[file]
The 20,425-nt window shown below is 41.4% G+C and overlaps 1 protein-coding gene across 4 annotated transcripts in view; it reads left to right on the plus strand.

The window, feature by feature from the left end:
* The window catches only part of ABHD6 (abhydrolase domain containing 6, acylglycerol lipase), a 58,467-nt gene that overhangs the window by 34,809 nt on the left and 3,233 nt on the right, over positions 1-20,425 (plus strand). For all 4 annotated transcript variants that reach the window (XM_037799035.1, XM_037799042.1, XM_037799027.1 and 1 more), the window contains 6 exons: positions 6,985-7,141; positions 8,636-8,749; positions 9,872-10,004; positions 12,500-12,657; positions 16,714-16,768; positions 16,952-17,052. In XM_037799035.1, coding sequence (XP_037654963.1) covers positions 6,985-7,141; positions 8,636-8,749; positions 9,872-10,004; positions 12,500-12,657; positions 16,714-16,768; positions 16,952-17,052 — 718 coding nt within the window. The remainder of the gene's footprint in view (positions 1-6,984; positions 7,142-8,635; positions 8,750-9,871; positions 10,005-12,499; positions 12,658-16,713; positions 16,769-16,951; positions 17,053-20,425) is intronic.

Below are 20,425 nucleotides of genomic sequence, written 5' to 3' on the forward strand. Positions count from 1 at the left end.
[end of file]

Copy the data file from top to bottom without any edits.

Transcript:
The 20,425-nt window shown below is 41.4% G+C and overlaps 1 protein-coding gene across 4 annotated transcripts in view; it reads left to right on the plus strand.

The window, feature by feature from the left end:
* The window catches only part of ABHD6 (abhydrolase domain containing 6, acylglycerol lipase), a 58,467-nt gene that overhangs the window by 34,809 nt on the left and 3,233 nt on the right, over positions 1-20,425 (plus strand). For all 4 annotated transcript variants that reach the window (XM_037799035.1, XM_037799042.1, XM_037799027.1 and 1 more), the window contains 6 exons: positions 6,985-7,141; positions 8,636-8,749; positions 9,872-10,004; positions 12,500-12,657; positions 16,714-16,768; positions 16,952-17,052. In XM_037799035.1, coding sequence (XP_037654963.1) covers positions 6,985-7,141; positions 8,636-8,749; positions 9,872-10,004; positions 12,500-12,657; positions 16,714-16,768; positions 16,952-17,052 — 718 coding nt within the window. The remainder of the gene's footprint in view (positions 1-6,984; positions 7,142-8,635; positions 8,750-9,871; positions 10,005-12,499; positions 12,658-16,713; positions 16,769-16,951; positions 17,053-20,425) is intronic.

Below are 20,425 nucleotides of genomic sequence, written 5' to 3' on the forward strand. Positions count from 1 at the left end.